As population and urbanization increase, emergencies such as car crashes, natural disasters, and violence will continue to create demand for EMTs and paramedics. There will also continue to be demand for part-time, volunteer EMTs and paramedics in rural areas and smaller metropolitan areas.
Growth in the middle-age and elderly population from the large cohort of aging baby boomers will likely lead to an increase in the number of age-related health emergencies, such as heart attacks or strokes. The potential for more of these types of medical emergencies also points to continued growing demand for EMTs and paramedics.
For more information on the need for EMTs and paramedics by New York State labor regions, 2014-2024, click here.
New York Education and Certification Requirements
EMTs are certified by the Bureau of Emergency Medical Services (EMS) in New York, which is a part of the New York State Department of Health (NYSDOH). There is a reciprocity certification process for those trained in other states or through the military. To be a certified as a certified first responder, you must be 16 by the end of the month the exam is taken. To be a certified as an EMT or AEMT, you must be 18 by the end of the month the exam is taken.
Formal training and certification is required through course sponsors approved by NYSDOH. More advanced types of EMTs, namely paramedics, complete more training. Some programs may offer an associate degree along with the formal EMT training. Advanced placement is available for health care professionals based on the individual’s level of training and the ability to test out of specific training requirements.
To learn about training for
- Certified First Responder (CFR)
- Emergency Medical Technician – Basic (EMT-B)
- Advanced Emergency Medical Technician – Intermediate (AEMT-I)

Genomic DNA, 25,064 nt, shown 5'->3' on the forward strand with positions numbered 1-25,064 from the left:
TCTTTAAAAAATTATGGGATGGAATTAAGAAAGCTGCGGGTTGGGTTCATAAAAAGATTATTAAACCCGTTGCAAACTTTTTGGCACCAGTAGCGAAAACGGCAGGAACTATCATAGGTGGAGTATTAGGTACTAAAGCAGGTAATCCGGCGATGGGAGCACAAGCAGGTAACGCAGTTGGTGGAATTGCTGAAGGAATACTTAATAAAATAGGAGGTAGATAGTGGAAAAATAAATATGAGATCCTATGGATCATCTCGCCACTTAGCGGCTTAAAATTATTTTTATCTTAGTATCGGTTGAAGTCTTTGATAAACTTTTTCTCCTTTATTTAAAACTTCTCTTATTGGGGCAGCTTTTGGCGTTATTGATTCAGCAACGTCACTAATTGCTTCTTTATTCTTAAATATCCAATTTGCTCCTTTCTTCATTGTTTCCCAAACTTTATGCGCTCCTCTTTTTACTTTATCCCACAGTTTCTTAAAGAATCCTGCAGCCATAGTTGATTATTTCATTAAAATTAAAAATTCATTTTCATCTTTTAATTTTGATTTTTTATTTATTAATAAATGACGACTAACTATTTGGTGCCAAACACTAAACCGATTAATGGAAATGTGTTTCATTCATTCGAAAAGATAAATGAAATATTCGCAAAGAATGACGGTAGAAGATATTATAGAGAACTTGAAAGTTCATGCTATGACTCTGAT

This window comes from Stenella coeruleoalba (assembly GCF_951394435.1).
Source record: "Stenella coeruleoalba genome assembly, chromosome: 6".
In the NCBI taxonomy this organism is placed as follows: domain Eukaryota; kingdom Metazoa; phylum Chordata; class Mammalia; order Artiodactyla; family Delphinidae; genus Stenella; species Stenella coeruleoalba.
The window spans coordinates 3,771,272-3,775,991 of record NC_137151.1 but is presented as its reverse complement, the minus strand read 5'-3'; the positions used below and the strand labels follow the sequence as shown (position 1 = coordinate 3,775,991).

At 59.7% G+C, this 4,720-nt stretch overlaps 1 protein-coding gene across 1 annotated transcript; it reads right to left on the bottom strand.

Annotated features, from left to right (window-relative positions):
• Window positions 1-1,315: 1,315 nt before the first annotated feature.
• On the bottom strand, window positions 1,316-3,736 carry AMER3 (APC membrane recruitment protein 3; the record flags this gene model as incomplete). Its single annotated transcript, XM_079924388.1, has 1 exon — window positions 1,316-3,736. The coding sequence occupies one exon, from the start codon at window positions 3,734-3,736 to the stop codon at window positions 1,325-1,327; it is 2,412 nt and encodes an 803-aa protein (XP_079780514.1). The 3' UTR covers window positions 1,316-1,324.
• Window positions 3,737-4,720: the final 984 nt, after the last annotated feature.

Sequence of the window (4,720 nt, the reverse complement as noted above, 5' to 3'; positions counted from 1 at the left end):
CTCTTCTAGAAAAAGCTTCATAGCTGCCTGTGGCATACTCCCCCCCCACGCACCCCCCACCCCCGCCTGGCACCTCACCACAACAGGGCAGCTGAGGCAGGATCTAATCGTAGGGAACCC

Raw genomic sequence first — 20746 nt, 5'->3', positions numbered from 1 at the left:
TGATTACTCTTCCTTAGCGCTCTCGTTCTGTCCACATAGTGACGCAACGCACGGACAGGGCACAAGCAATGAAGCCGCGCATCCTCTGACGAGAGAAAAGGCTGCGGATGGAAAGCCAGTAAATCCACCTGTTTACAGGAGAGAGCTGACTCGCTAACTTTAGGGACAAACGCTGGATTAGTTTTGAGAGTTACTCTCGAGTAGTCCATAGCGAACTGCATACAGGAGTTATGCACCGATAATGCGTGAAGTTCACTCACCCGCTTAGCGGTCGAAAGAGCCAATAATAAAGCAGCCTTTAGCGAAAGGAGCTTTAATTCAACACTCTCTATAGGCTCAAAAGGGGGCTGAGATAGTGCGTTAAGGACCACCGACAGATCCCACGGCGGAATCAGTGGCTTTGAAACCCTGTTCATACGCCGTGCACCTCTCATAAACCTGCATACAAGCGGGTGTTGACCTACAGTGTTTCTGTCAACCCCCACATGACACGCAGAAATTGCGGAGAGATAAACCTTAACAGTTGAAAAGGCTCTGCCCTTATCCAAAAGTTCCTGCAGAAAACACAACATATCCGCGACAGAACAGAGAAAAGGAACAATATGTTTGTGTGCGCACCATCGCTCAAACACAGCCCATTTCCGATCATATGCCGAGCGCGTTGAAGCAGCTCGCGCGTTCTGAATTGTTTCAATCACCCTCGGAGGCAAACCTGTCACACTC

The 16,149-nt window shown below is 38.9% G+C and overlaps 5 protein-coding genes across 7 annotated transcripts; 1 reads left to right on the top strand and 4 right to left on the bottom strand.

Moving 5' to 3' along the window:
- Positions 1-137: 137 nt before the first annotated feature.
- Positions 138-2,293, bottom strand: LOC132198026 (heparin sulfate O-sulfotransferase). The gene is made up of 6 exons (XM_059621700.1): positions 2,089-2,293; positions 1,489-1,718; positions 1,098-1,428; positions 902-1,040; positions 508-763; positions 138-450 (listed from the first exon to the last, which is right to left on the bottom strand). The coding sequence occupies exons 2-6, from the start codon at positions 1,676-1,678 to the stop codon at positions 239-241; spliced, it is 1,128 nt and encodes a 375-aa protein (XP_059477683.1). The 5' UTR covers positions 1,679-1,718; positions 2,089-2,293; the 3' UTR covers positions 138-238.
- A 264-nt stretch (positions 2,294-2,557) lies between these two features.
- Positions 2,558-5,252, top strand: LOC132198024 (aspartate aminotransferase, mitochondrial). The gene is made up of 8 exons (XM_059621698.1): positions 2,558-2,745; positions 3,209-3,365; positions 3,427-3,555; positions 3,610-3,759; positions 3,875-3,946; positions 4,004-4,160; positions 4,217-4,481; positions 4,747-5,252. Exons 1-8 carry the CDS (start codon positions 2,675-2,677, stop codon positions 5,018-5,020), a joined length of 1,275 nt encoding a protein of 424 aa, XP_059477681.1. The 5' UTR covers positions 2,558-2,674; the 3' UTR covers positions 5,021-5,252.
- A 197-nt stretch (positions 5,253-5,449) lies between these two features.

- Advanced Emergency Medical Technician – Critical Care (AEMT-CC)
- Advanced Emergency Medical Technician – Paramedic (AEMT-P)
in your community, each Regional EMS Council receives notification of upcoming course. The Regional Council should be your first contact to determine what courses are planned for your area. Only Bureau of EMS approved Course Sponsors, click here; are allowed to teach the New York State Bureau of EMS certification courses.
Candidates for EMT and paramedic certification in New York must pass both written and skills performance state examinations from an approved New York State program. To maintain certification in New York, EMTs and paramedics must reregister every three years. For more information on the certification process, please visit: http://www.health.ny.gov/professionals/ems/
Education Programs in New York
For more information about EMT and paramedic education and training programs and courses in New York, go to: http://www.health.ny.gov/professionals/ems/training.htm
|Center for Allied Health Education
1401 Kings Highway
Brooklyn, NY 11229
|Erie Community College- SUNY
4041 Southwestern Blvd
Orchard Park, NY 14127
| Borough of Manhattan Community College
199 Chambers St
New York, NY 10007
|Hudson Valley Community College
80 Vandenburgh Ave
Troy, NY 12180
|Dutchess Community College
Hollowbrook Park, Bldg #4
31 Marshall Rd
Wappingers Falls, NY 12590
|LaGuardia Community College
31-10 Thomson Ave
Long Island City, 11101
|Kingsborough Community College
2001 Oriental Blvd
Brooklyn, NY 11235
907 Upper Front Street
Binghamton, NY 13905
|Westchester Community College
75 Grasslands Rd
Valhalla, NY 10595
106 Suffolk Circle
Cobleskill, NY 12043
|Finger Lakes Community College
Geneva Campus Center
63 Pulteney St
Geneva, NY 14456
100 Reservoir Rd
Herkimer, NY 13350
|Monroe Community College
1000 East Henrietta Rd
Rochester, NY 14623
|Suffolk County Community College
533 College Rd
Seldon, NY 11784
Additional Web Links
For more information on EMTs and paramedics, go to:
National Association of Emergency Medical Technicians: http://www.naemt.org/
National Registry of Emergency Medical Technicians: https://www.nremt.org/rwd/public/
Committee on Accreditation of Educational Programs for the EMS professions: http://www.coaemsp.org/